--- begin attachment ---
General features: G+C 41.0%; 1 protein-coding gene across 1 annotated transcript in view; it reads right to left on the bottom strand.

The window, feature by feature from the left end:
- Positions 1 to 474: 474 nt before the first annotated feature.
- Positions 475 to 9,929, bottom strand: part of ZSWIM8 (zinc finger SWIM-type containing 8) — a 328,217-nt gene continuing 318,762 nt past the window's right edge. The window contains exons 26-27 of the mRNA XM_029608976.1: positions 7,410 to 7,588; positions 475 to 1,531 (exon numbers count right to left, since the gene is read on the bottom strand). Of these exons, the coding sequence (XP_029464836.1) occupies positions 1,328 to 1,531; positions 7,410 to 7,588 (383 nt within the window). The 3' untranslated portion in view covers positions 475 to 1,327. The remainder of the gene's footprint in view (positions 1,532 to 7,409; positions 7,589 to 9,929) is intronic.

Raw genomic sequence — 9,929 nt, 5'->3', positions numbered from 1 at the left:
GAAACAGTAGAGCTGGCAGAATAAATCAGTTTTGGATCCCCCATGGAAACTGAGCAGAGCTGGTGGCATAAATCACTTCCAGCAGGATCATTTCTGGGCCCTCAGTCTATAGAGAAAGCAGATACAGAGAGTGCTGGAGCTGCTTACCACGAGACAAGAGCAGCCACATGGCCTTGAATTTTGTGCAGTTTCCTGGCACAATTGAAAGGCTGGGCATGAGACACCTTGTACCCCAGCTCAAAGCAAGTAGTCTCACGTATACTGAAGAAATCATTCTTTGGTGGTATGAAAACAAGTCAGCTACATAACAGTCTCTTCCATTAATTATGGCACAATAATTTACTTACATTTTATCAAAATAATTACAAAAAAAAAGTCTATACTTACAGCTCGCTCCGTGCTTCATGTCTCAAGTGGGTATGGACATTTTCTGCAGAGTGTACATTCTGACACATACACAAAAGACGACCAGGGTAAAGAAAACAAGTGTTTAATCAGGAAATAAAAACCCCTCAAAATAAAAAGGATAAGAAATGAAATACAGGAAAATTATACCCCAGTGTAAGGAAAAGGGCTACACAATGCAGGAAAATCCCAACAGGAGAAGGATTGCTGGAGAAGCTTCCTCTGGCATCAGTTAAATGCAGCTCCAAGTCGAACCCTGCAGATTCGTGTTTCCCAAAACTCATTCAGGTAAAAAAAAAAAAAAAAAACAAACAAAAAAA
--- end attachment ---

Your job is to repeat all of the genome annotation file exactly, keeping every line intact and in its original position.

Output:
General features: G+C 41.0%; 1 protein-coding gene across 1 annotated transcript in view; it reads right to left on the bottom strand.

The window, feature by feature from the left end:
- Positions 1 to 474: 474 nt before the first annotated feature.
- Positions 475 to 9,929, bottom strand: part of ZSWIM8 (zinc finger SWIM-type containing 8) — a 328,217-nt gene continuing 318,762 nt past the window's right edge. The window contains exons 26-27 of the mRNA XM_029608976.1: positions 7,410 to 7,588; positions 475 to 1,531 (exon numbers count right to left, since the gene is read on the bottom strand). Of these exons, the coding sequence (XP_029464836.1) occupies positions 1,328 to 1,531; positions 7,410 to 7,588 (383 nt within the window). The 3' untranslated portion in view covers positions 475 to 1,327. The remainder of the gene's footprint in view (positions 1,532 to 7,409; positions 7,589 to 9,929) is intronic.

Raw genomic sequence — 9,929 nt, 5'->3', positions numbered from 1 at the left:
GAAACAGTAGAGCTGGCAGAATAAATCAGTTTTGGATCCCCCATGGAAACTGAGCAGAGCTGGTGGCATAAATCACTTCCAGCAGGATCATTTCTGGGCCCTCAGTCTATAGAGAAAGCAGATACAGAGAGTGCTGGAGCTGCTTACCACGAGACAAGAGCAGCCACATGGCCTTGAATTTTGTGCAGTTTCCTGGCACAATTGAAAGGCTGGGCATGAGACACCTTGTACCCCAGCTCAAAGCAAGTAGTCTCACGTATACTGAAGAAATCATTCTTTGGTGGTATGAAAACAAGTCAGCTACATAACAGTCTCTTCCATTAATTATGGCACAATAATTTACTTACATTTTATCAAAATAATTACAAAAAAAAAGTCTATACTTACAGCTCGCTCCGTGCTTCATGTCTCAAGTGGGTATGGACATTTTCTGCAGAGTGTACATTCTGACACATACACAAAAGACGACCAGGGTAAAGAAAACAAGTGTTTAATCAGGAAATAAAAACCCCTCAAAATAAAAAGGATAAGAAATGAAATACAGGAAAATTATACCCCAGTGTAAGGAAAAGGGCTACACAATGCAGGAAAATCCCAACAGGAGAAGGATTGCTGGAGAAGCTTCCTCTGGCATCAGTTAAATGCAGCTCCAAGTCGAACCCTGCAGATTCGTGTTTCCCAAAACTCATTCAGGTAAAAAAAAAAAAAAAAAACAAACAAAAAAA